It is generally recognized that high-temperature treatments, namely annealing, influence the microstructure and the morphology, which, in turn, determine the mechanical properties of polymeric parts. Therefore, annealing can be adopted to control the mechanical performance of the molded parts. This work aims to assess the effect of annealing on the morphology developed in isotactic polypropylene (iPP) injection-molded parts. In particular, a two-step annealing is adopted: the polymer is injected in a mold at a high temperature (413 or 433 K), which is kept for 5 min (first annealing step); afterward, the mold temperature is cooled down at 403 K and held at that temperature for a time compatible with the crystallization half-time at that temperature (second annealing step). The characterization of morphology is carried out by optical and electronic scanning microscopy. The temperature of the first annealing step does not influence the thickness of the fibrillar skin layer; however, such a layer is thinner than that found in the molded parts obtained without any annealing steps. The second annealing step does not influence the thickness of the fibrillar skin layer. The dimension of spherulites found in the core is strongly influenced by both annealing steps: the spherulite dimensions enlarge by the effect of annealing steps. A model that considers spherulite and fibril evolutions is adopted to describe the effect of molding conditions on the final morphology distribution along the part thickness. The model, which adopts as input the thermo-mechanical histories calculated by commercial software for injection molding simulation, consistently predicts the main effects of the molding conditions on the morphology distributions.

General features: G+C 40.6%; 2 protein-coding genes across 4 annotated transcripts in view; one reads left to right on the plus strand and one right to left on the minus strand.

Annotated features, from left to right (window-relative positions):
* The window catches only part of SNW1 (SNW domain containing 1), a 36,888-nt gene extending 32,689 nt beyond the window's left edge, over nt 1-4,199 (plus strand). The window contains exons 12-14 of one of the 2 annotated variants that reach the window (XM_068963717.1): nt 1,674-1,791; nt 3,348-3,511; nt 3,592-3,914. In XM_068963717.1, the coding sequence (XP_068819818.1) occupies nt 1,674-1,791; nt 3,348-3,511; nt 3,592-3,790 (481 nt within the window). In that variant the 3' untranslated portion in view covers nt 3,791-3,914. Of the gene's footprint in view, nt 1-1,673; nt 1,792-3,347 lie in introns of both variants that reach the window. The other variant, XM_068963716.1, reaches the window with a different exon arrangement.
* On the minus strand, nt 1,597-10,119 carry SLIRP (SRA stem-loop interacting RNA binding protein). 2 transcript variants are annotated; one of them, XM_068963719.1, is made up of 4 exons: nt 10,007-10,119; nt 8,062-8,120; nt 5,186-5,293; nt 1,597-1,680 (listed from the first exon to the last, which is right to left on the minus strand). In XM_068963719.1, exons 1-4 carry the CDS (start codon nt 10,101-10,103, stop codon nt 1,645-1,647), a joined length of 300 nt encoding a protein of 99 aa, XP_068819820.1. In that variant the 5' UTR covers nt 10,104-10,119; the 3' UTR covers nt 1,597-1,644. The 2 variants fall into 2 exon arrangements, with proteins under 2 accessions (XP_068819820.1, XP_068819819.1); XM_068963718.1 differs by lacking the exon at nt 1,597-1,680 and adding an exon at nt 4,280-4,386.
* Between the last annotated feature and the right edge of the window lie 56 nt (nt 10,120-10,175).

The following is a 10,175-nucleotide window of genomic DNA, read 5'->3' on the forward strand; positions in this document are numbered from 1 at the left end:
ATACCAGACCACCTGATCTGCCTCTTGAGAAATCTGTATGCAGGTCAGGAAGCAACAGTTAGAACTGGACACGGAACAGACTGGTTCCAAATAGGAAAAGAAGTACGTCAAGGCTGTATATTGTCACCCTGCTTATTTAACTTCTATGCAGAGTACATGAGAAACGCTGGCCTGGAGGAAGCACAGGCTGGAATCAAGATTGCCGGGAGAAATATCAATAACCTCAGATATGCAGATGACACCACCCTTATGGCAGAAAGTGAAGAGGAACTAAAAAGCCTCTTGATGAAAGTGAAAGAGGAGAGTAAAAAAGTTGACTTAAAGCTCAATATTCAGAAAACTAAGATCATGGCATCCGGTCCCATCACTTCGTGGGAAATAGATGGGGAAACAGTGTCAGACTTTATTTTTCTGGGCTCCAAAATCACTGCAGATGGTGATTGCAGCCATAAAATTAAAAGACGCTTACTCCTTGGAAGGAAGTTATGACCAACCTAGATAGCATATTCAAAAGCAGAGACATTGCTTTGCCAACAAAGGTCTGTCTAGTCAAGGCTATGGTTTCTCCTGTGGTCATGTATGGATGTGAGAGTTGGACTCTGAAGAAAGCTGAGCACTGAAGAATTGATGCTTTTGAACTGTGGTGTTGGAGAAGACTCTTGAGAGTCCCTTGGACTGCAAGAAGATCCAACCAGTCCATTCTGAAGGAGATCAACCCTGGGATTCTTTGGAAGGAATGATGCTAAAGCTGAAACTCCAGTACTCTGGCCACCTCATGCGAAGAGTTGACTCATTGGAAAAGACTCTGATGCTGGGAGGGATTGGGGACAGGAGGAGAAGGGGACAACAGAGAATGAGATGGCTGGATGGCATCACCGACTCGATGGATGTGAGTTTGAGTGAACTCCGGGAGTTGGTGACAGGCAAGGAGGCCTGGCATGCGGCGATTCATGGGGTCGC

Modeling and Analysis of Morphology of Injection Molding Polypropylene Parts Induced by In-Mold Annealing

Salomone R.;Speranza V.;Liparoti S.;Titomanlio G.;Pantani R.
2022-01-01

Abstract

It is generally recognized that high-temperature treatments, namely annealing, influence the microstructure and the morphology, which, in turn, determine the mechanical properties of polymeric parts. Therefore, annealing can be adopted to control the mechanical performance of the molded parts. This work aims to assess the effect of annealing on the morphology developed in isotactic polypropylene (iPP) injection-molded parts. In particular, a two-step annealing is adopted: the polymer is injected in a mold at a high temperature (413 or 433 K), which is kept for 5 min (first annealing step); afterward, the mold temperature is cooled down at 403 K and held at that temperature for a time compatible with the crystallization half-time at that temperature (second annealing step). The characterization of morphology is carried out by optical and electronic scanning microscopy. The temperature of the first annealing step does not influence the thickness of the fibrillar skin layer; however, such a layer is thinner than that found in the molded parts obtained without any annealing steps. The second annealing step does not influence the thickness of the fibrillar skin layer. The dimension of spherulites found in the core is strongly influenced by both annealing steps: the spherulite dimensions enlarge by the effect of annealing steps. A model that considers spherulite and fibril evolutions is adopted to describe the effect of molding conditions on the final morphology distribution along the part thickness. The model, which adopts as input the thermo-mechanical histories calculated by commercial software for injection molding simulation, consistently predicts the main effects of the molding conditions on the morphology distributions.
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Utilizza questo identificativo per citare o creare un link a questo documento: https://hdl.handle.net/11386/4812957
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